What is STP in Forex Trading?

STP stands for Straight Through Processing, a concept that is often misunderstood by those new to forex trading.

Those new to the FX industry will often hear the terms STP (Straight Through Processing) and NDD (No Dealing Desk) thrown around quite loosely. Without a clear definition though, it’s quite easy to become confused on the subject.

In fact, experience has shown that brokers are often unfairly blamed for what is otherwise a normal, and fully compliant business model. For this reason, whether you are new to trading FX , or wish to launch your own forex broker, it’s important to understand the meaning of STP in the forex industry.

The Hot Potato Known As Risk

To better understand STP trading, we like to use the “hot potato” analogy. Let’s consider a very simple example of how to understand Straight Through Processing, often referred to as STP, in the forex market. Imagine that you buy 1 lot of EUR/USD in your live trading account. In this example, the broker you traded with acts as a counterparty to the transaction, meaning it has effectively sold 1 lot of EUR/USD to you. To recap, you buy 1 lot of EUR/USD which was sold to you by your broker.

Although it’s far more complicated in reality, to stick with this simple example, your loss is the profit of the counterparty and vice versa. Before going further in our explanation, we wish to stop and make an important clarification. Many of those new to forex industry will often assume at this point that the counterparty risk we’ve described means that every time a trader loses, the broker gains, which is not true. We’ll shortly explain why this is the case.

A loss in your trading account doesn’t necessarily equate to an automatic profit for your FX broker, a concept that is often misunderstood by traders who are new to the FX industry.

Understanding Risk Management in the Forex Market

Let’s imagine in our hypothetical example that the trade opened is now in profit. Just because the trade is showing a profit in your trading account, doesn’t necessarily mean the broker is at the same loss. In fact, this is a mistake made by many of those who launch their own brokers. It is often assumed that the management of risk simply involves categorizing traders in different groups and walking away, which is a far too simple take on the market. Such an assumption has led to the downfall of what may have otherwise been a successful brokerage.

The reason it is incorrect to assume that a profitable trade immediately results in a loss for a broker is that unlike a trader, who only has the choice to buy or sell, a broker has many ways to manage this hot potato known as “risk.” Going back to our example, perhaps the broker found a seller at the point you entered your buy order. In such a scenario, the risk the broker took was offset, ie the potato was passed to the other trader, and most importantly the broker has no risk at all!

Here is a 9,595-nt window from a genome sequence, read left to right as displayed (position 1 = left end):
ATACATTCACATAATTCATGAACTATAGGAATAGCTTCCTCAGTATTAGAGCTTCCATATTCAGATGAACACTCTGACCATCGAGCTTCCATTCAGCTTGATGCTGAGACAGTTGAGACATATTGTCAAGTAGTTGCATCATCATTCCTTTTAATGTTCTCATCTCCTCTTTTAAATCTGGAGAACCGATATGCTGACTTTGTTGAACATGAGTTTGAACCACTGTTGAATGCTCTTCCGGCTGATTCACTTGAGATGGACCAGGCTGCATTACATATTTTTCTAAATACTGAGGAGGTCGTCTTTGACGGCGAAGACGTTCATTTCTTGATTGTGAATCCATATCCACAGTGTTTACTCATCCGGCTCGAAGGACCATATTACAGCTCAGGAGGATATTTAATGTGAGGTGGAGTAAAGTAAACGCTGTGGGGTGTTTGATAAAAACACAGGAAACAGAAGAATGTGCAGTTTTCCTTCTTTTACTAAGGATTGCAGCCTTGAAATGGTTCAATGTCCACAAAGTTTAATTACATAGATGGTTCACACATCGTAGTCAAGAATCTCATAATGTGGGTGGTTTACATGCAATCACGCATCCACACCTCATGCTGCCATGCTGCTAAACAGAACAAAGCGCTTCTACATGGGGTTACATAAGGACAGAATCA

In another situation, the broker might decide to send the risk of your trade to one of its liquidity providers, which is often what we think of when discussing Straight Through Processing (STP) also known as NDD. In this situation, the risk is passed from the broker to some other counterparty, either a liquidity provider, bank or hedge fund. The important takeaway is that the risk is still there, but like a hot potato, it’s simply been passed on to another entity, which is now their problem to manage.

The STP Myth – Understanding How Forex Brokers Make Money

One of the biggest myths surrounding STP in the forex industry is that it’s inherently better than a market maker model. This is similar to declaring that convertibles are always excellent automobiles with no flaws, and that sedans are consistently bad. In reality, neither business model is optimal as there are both pros and cons to working with each one. The decision ultimately comes down to the preferences of the trader because just like someone’s taste in automobiles, people are unique in what they value and demand.

For the purpose of today’s article, though, STP is simply one of the several risk management tools a broker has at its disposal. It’s important to keep in mind that risk is still there, so the measures taken by whoever holds the “hot potato” might result in slippage or impact execution in other ways.

Launch Your Own STP Forex Broker With Atomiq Consulting

We hope the above examples were useful in better understanding the meaning behind STP in the forex industry. If you are new to forex trading and require assistance in selecting a professional and reliable STP broker, we are more than happy to guide you. In addition, if you’d like to build your own custom white label and launch an STP forex brokerage, our team of consultants remain at your disposal.

To learn more about the most reputable STP brokers in the forex industry, or obtain guidance in launching your own forex broker, don’t hesitate to contact us today!

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